Also, he uses words that I at one time understood to mean 'only' and 'alone' in ways that clearly do not mean only and alone. My further commentaries are found in {}s in the transcriptions of each speaker says. Readers can extract sound (intonation in particular) and try to come to their own conclusions about Pirahã recursion. I haven't gotten around yet to providing morpheme by morpheme glosses.

[When I have a chance, I'll produce an html version of the transcription and translation with phrase-by-phrase links to sound clips.]


  1. Josh Bowles said,

    November 26, 2009 @ 10:09 am

    I have read Everett's recent papers and the ensuing "debates" about recursivity, quantification, and the like. I am curious if anyone out there has done any work on what might be termed topological semantics.

    That is, quantity in terms of volume of space, instead of the much more common notion of quantity as numerical cardinality. For example, 2 fish is a smaller quantity than 6 fish (because 2 has lower cardinality than 6; [this of course has a long and distinguished career in logic, set theory, and formal semantics]). UNLESS one measures quantity by volume: in which case it is possible that 2 very large fish can be a greater quantity than 6 very small fish (it is possible that cardinality "could" be re-defined here in terms of 3 dimensional volume… (e.g., some vector space(s)).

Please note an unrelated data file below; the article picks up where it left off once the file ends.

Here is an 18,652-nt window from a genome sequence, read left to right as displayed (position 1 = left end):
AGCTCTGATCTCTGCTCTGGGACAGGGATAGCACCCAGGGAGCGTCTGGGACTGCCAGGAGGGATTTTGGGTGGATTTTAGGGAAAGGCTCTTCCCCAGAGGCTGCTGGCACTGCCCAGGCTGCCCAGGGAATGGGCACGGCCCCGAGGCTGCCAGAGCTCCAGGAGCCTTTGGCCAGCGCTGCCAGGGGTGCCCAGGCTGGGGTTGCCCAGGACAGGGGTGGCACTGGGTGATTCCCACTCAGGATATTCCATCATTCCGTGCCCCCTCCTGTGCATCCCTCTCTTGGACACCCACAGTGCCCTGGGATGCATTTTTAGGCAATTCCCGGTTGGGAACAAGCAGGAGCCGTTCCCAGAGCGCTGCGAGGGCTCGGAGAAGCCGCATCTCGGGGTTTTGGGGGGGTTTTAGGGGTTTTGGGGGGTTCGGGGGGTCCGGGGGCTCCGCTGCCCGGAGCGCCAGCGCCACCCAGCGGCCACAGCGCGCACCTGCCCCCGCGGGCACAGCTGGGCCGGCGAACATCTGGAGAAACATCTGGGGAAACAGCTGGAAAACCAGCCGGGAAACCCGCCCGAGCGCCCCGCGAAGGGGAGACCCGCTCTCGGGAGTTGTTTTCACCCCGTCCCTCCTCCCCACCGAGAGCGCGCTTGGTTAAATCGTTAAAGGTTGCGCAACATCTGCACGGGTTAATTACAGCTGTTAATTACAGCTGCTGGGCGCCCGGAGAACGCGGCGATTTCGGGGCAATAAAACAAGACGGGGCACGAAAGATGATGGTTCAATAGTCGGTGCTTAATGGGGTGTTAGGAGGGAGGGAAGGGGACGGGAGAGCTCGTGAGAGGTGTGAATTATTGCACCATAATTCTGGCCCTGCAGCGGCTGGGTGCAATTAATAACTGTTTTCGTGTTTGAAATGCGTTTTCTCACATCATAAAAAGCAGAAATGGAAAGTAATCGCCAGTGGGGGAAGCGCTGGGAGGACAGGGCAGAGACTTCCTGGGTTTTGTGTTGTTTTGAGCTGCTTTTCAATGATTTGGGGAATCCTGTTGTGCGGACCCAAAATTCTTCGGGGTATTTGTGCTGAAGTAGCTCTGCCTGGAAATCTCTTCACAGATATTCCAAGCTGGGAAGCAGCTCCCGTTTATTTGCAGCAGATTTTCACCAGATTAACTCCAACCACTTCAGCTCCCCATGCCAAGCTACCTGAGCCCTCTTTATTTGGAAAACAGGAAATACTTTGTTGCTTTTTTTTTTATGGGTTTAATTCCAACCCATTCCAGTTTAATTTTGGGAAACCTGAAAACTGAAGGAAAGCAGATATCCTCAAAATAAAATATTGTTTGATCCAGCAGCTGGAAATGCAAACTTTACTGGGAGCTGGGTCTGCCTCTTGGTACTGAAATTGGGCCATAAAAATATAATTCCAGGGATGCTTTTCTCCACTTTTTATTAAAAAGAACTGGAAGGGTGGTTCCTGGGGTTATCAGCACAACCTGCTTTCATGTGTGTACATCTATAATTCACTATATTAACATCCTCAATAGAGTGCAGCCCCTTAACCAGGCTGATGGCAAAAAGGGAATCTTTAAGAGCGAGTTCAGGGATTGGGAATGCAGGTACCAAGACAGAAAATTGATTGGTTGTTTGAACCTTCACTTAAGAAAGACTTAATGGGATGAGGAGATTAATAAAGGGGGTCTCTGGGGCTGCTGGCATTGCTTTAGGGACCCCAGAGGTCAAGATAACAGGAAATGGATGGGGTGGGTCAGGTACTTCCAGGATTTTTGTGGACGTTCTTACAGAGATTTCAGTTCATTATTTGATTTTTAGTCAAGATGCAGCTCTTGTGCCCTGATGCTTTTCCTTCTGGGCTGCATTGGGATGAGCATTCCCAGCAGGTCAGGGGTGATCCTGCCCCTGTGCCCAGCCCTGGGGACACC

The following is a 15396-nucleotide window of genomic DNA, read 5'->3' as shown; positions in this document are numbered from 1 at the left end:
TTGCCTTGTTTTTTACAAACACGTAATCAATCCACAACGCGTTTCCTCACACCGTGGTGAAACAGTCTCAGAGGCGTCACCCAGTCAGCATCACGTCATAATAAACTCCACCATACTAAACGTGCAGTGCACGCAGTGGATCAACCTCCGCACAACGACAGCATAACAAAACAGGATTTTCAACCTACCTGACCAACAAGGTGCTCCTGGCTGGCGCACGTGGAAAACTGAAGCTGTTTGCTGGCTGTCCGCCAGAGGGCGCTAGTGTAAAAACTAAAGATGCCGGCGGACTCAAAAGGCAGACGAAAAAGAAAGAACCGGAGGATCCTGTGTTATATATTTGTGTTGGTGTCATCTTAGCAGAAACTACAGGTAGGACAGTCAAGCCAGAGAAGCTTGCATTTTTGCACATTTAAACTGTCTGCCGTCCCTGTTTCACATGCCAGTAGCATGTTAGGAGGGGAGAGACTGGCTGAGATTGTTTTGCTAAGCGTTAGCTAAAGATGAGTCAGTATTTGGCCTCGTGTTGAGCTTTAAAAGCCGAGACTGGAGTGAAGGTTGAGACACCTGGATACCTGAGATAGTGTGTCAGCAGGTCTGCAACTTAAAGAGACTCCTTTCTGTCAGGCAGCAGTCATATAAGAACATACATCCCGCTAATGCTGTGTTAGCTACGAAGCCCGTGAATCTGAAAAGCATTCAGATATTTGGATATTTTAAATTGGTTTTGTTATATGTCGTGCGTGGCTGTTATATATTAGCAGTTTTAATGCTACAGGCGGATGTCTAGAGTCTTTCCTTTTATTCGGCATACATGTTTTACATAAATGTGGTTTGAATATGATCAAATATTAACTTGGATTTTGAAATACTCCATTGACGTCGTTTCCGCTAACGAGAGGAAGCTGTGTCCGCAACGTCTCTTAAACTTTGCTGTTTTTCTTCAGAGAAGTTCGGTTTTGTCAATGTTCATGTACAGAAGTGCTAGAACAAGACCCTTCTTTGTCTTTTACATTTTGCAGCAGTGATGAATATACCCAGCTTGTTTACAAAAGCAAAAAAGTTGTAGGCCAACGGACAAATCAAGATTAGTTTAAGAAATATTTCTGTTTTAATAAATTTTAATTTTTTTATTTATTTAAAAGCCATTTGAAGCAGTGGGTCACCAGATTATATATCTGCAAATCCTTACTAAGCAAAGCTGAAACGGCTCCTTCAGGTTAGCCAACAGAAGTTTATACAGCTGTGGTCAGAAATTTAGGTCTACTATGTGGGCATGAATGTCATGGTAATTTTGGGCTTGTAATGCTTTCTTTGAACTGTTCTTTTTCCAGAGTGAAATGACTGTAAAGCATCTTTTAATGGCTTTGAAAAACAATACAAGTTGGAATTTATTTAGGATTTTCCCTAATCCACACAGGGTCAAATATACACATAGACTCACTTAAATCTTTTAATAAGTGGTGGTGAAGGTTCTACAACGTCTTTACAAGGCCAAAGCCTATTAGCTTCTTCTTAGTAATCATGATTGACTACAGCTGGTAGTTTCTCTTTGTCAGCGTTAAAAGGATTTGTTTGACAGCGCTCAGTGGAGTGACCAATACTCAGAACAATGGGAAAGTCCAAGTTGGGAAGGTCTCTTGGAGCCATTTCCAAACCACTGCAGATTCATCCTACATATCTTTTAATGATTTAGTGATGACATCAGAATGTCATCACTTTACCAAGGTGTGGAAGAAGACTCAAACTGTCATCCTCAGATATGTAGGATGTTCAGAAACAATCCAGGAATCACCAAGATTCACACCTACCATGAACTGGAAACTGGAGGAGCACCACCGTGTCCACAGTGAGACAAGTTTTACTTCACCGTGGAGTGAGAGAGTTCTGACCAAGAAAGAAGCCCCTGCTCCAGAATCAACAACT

Is anyone aware of a (any) linguistic study that makes such a distinction in quantity?

  2. Sili said,

    November 26, 2009 @ 4:32 pm

    It's good to see more material become public. I recall reading some somewhat acrimonious comments about Everett keeping his informants too close for anyone else to evaluate his analyses. I hope this'll help towards stopping the needless sniping.

  3. SG said,

    November 26, 2009 @ 5:58 pm

    "Is anyone aware of a (any) linguistic study that makes such a distinction in quantity?"

    I believe that this book tried to deal with roughly that topic (experimentally):
    Cole, M., Gay, J., Glick, J., and Sharp, D. W. (1971). The cultural context of learning and thinking. New York: Basic

  4. marie-lucie said,

    November 26, 2009 @ 8:54 pm

    Joxh Bowles:

    what might be termed topological semantics.
    That is, quantity in terms of volume of space, instead of the much more common notion of quantity as numerical cardinality.